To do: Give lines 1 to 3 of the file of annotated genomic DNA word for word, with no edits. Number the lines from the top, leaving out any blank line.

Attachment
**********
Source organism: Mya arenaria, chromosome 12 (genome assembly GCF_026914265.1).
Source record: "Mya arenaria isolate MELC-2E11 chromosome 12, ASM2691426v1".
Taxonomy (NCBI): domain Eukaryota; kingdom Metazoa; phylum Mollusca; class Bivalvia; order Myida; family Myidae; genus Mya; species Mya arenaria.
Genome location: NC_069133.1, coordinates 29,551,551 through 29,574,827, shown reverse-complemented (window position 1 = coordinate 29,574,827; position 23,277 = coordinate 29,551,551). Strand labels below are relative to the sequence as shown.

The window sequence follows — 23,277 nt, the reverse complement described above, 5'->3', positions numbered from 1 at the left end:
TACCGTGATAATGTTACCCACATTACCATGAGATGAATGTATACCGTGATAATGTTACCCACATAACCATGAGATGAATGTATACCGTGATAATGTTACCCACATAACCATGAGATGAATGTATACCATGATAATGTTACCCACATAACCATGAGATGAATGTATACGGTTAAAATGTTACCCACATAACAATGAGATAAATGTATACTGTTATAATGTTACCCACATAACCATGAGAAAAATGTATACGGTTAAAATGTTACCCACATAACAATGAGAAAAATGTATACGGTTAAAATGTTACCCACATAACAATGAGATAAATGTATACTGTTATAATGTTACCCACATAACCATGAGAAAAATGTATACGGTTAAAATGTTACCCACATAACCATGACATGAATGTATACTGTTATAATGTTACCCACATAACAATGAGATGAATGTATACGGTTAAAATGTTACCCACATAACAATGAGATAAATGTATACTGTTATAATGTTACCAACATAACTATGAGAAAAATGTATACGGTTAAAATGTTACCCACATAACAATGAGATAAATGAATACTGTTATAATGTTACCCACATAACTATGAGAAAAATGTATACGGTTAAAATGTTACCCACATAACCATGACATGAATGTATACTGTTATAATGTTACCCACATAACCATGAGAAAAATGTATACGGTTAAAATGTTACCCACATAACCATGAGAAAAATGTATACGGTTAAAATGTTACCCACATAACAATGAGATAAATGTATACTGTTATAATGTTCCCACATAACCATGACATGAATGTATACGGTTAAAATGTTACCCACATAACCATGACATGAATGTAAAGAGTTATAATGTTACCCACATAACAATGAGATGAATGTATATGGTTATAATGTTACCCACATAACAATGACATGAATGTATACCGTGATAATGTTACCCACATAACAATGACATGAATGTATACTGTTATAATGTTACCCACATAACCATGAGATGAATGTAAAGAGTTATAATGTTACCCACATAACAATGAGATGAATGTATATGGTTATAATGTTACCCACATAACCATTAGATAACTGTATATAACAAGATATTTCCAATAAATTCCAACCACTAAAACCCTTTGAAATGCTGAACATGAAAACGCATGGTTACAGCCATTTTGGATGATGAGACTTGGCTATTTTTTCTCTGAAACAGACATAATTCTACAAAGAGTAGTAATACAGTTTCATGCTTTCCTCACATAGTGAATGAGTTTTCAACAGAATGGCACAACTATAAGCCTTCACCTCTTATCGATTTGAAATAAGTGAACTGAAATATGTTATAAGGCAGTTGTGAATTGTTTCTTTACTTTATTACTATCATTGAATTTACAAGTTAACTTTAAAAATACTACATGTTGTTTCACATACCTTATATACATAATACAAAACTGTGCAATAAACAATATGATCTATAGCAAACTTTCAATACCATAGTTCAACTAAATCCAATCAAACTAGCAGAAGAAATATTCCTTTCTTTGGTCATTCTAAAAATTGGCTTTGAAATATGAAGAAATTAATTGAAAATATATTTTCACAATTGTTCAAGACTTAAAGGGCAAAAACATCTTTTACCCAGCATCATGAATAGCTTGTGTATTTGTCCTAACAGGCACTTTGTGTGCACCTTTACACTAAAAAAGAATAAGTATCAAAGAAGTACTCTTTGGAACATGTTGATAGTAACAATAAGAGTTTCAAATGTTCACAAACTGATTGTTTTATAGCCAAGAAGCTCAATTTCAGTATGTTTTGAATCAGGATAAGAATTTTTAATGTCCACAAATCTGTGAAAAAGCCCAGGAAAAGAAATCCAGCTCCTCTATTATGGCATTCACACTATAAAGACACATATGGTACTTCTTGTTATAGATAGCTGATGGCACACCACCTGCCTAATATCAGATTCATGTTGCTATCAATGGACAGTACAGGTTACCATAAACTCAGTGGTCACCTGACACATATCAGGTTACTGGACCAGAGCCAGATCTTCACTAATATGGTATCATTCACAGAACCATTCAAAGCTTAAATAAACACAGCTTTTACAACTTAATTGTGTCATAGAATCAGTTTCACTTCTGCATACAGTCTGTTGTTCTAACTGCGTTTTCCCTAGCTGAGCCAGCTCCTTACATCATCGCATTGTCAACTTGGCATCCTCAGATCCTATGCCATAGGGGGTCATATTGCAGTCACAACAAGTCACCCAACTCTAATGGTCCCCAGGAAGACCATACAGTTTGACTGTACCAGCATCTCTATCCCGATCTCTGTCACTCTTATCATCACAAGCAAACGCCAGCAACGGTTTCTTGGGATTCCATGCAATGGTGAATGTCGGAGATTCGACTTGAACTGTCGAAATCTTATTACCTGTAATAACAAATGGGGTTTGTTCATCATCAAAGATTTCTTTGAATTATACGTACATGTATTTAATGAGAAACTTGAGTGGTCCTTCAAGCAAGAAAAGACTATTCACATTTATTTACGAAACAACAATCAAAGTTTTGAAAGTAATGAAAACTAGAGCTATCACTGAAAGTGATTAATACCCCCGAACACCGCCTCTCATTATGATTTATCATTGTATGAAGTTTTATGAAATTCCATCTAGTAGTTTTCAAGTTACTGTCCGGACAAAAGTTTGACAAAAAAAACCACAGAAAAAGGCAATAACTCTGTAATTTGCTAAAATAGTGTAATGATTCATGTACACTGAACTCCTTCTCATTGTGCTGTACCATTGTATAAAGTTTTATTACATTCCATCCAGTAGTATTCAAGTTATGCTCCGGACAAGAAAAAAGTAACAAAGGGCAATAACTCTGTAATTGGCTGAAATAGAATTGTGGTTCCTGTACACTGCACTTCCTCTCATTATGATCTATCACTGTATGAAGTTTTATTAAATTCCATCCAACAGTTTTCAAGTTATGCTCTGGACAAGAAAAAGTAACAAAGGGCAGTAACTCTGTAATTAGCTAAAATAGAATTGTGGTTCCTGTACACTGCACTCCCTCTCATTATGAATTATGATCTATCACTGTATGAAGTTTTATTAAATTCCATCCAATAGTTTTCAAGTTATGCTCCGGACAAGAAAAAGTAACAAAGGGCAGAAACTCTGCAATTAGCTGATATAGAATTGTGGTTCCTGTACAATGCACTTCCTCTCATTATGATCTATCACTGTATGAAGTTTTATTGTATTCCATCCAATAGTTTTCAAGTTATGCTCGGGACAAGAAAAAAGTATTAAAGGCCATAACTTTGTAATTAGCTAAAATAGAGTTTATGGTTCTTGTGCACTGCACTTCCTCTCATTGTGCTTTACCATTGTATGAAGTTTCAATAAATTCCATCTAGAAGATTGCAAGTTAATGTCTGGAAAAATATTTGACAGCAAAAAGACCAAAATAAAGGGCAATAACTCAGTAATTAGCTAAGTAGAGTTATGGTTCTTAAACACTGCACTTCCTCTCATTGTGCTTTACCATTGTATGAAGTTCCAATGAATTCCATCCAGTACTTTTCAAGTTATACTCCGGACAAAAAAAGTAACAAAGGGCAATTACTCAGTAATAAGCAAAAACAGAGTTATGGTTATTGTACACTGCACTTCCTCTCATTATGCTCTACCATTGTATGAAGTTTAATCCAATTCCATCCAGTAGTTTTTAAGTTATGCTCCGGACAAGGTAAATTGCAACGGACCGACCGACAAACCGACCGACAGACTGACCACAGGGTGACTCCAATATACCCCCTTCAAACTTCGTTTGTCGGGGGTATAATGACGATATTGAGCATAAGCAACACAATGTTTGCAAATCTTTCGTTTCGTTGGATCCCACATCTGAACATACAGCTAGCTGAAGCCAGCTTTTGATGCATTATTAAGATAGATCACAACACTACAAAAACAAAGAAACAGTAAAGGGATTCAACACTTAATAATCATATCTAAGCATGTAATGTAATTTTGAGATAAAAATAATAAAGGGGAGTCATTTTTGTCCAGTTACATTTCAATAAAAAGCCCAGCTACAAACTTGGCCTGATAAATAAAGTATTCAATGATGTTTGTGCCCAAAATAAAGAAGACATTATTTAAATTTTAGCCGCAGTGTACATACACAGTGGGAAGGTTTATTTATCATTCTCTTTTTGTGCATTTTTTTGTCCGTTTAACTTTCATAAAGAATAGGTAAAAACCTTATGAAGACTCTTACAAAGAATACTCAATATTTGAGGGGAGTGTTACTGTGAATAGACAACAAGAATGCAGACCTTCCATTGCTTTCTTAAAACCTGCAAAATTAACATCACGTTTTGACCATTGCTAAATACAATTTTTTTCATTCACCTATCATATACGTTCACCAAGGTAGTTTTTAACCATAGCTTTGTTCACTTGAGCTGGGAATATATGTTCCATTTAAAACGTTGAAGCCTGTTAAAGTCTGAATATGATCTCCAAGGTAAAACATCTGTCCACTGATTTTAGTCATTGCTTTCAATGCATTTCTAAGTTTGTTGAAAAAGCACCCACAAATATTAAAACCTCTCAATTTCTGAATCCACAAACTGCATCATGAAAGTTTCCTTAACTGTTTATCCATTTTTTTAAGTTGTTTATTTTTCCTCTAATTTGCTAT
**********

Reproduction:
Source organism: Mya arenaria, chromosome 12 (genome assembly GCF_026914265.1).
Source record: "Mya arenaria isolate MELC-2E11 chromosome 12, ASM2691426v1".
Taxonomy (NCBI): domain Eukaryota; kingdom Metazoa; phylum Mollusca; class Bivalvia; order Myida; family Myidae; genus Mya; species Mya arenaria.